Plagiarism derives from the Latin word ‘plagirius’ (stealer) where it gained meaning as early as the first century by a Roman poet Martial. Martial accused another poet in the form that he had copied his verses, showing them in his work as if they were his own.
The concept of plagiarism entered English in 1620 and from here the concept of plagiarism continued to this day.
People in antiquity did not know about plagiarism and this affected their writings. As long as there was no knowledge of plagiarism, they did not know how to punish it.
This phenomenon began to be seen as immoral sometime in the age of enlightenment during the 17th century.
In antiquity it was difficult to detect plagiarism because there was a lack of education and people did not know about it, at that time the Internet did not exist and it was also a deficiency.
In addition to these, an obstacle in the detection of plagiarism was the long journey, even if someone knew about plagiarism, it was difficult to travel to analyze it.
A Roman architect and engineer Vitruvius acknowledged the debt he felt towards previous writers and attributed them. He also said that writers who steal writings and present them as their own deserve reprimands, Vitruvius strongly condemned plagiarism as a concept.
He also shows that Aristophanes was a judge of the poetry competition, he managed to catch his colleagues with plagiarism during the presentations of their creations.
The king of that time forced the plagiarists to confess themselves as thieves of the works and shamefully condemned them in front of the citizens.
The evolution of plagiarism
Unlike antiquity, in the Renaissance, the concept of plagiarism changed. The changes we saw in the renaissance began with the changing context of plagiarism, authors began to assert themselves in their creations by insisting on their intellectual property.
But despite this, preventing plagiarism was impossible, as it continues to be today. Although writers slowly became aware of this, plagiarism continued but still went unpunished.
In the 18th century, views on plagiarism were changing all the time, and attitudes against plagiarism were strengthening. Copyright laws began to be created, people were expected to start creating original works and not repeat the works of others.
In the 19th century, historians insisted on deeper and more authentic studies that treated sources well in such a way as footnotes. Academics of this century somewhat define the meaning of plagiarism and set rules for verbatim citation.
Anyone who has omitted citations or has not done so properly risks plagiarism.
Plagiarism has changed its rules, concept, and consequences over the years. Plagiarism today is a serious term for all institutions. Students learn about plagiarism from primary education onwards. Each institution has its own policies on academic integrity and plagiarism.
Plagiarism in modern times
Nowadays, the use of someone else’s ideas, works, or creations must be cited and referenced by the respective work and author.
Today it is very easy to check for all types of plagiarism through plagiarism detectors like Crossplag, and it’s rather easy to learn about the concept of plagiarism, understand the importance of copyright and moral ethics and learn about the consequences of plagiarism even through websites.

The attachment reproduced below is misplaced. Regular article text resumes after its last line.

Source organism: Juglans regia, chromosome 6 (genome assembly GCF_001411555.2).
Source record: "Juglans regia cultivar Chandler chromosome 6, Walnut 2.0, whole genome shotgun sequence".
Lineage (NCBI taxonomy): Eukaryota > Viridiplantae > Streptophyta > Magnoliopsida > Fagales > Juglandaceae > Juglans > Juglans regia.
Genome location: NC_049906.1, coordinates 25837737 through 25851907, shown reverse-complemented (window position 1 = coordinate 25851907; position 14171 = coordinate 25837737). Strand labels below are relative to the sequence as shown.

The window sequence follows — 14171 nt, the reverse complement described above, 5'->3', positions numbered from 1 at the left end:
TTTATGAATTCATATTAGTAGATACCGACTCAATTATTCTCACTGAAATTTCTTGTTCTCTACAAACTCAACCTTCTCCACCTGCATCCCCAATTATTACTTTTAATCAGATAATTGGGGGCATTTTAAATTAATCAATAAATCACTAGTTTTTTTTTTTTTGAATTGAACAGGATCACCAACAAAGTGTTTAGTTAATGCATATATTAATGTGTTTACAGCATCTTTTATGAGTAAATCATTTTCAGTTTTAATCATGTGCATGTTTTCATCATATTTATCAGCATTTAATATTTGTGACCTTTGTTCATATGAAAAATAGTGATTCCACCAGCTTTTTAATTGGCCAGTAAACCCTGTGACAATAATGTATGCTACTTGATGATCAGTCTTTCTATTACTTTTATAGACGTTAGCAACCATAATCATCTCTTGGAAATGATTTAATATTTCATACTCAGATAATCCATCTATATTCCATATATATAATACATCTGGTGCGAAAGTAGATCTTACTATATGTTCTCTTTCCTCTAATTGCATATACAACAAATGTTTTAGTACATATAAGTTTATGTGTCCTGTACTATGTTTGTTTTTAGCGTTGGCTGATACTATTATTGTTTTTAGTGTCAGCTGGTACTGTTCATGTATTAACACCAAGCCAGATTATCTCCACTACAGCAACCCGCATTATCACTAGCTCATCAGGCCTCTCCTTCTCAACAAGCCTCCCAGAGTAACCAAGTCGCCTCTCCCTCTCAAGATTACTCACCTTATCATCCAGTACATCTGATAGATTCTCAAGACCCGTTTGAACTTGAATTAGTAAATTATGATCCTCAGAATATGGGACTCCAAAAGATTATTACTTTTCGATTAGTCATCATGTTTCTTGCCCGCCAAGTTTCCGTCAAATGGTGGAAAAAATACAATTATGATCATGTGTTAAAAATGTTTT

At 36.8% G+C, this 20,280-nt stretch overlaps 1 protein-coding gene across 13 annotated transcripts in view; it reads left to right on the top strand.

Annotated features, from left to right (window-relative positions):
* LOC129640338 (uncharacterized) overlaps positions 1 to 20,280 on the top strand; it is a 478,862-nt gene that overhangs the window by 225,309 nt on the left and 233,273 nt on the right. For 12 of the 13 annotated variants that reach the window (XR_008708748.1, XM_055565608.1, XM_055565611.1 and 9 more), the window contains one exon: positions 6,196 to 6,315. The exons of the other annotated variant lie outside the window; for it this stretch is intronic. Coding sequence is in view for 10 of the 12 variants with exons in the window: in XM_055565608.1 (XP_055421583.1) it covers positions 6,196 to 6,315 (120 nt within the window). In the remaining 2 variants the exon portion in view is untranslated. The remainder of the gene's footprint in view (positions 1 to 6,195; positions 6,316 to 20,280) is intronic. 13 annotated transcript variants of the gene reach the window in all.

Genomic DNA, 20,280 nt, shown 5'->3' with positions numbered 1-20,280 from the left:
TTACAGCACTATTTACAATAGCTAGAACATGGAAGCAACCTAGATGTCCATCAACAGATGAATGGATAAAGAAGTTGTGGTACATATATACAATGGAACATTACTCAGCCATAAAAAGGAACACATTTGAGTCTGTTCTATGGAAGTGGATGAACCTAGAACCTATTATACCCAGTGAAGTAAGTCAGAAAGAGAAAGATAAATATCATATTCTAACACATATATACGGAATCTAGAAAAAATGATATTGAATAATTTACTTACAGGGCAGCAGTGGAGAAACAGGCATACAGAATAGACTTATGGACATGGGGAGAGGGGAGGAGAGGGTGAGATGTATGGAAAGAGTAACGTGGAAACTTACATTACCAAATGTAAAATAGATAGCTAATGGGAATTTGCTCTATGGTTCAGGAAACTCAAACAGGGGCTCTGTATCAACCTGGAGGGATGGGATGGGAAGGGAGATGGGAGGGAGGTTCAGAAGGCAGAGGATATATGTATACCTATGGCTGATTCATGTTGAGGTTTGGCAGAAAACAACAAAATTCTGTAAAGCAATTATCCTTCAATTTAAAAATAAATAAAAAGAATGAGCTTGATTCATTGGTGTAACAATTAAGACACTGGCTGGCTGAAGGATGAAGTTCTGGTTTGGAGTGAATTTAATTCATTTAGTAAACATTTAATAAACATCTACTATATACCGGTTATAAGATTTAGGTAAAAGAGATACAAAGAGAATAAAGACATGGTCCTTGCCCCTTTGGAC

Today we understand plagiarism as ‘cheating’ or ‘stealing’ by presenting the work of others as your own and disappointing an audience that believes in your creations.
There are still many people who plagiarize but today they face the consequences of this case, anyone who plagiarizes will be punished according to the level of plagiarism they have included in their creations.
As technology is developing today, relying on AI, it is expected that plagiarism will become easier to detect in the coming years.
In the coming years, it is expected that plagiarism will be taken more seriously in every country of the world and the consequences will be identified by every person.
In the coming years, plagiarism detectors are expected to have a more advanced system for checking all types of plagiarism and literal checking of paraphrasing and citations.
Each person is expected to be aware of plagiarism and academic integrity policies. In order to maintain academic integrity, we must avoid plagiarism and not only protect the moral ethics of the profession.
Definition of plagiarism
Plagiarism by definition is ‘cheating’ or ‘stealing’ when you are presenting someone else’s work without permission from the copyright holder or the respective author, through plagiarism you deceive others by presenting it as original work.
In a simpler form, we understand plagiarism as:
- To steal other people’s ideas and present them as your own
- To use the works of others without giving credit to the respective authors
- To present a creation of yours that contains plagiarism as an original or unique creation.
Plagiarism in itself is not illegal, but it does violate moral ethics, and it is considered a violation of academic integrity and a violation of copyright. But even all these violations have consequences from the lightest to a fine or even failure in your career.
Types of plagiarism
Plagiarism comes in many forms, but the most common types of plagiarism are:
- Complete plagiarism
- Direct plagiarism
- Patchwork plagiarism
- Accidental plagiarism
- Translation plagiarism
Is known as the most common type of plagiarism where you take the entire creativity/work of another person and present it as your own without giving credit to the respective author.
A concrete example is when you ask someone to write an entire creation for you and you are presenting it without showing the main author.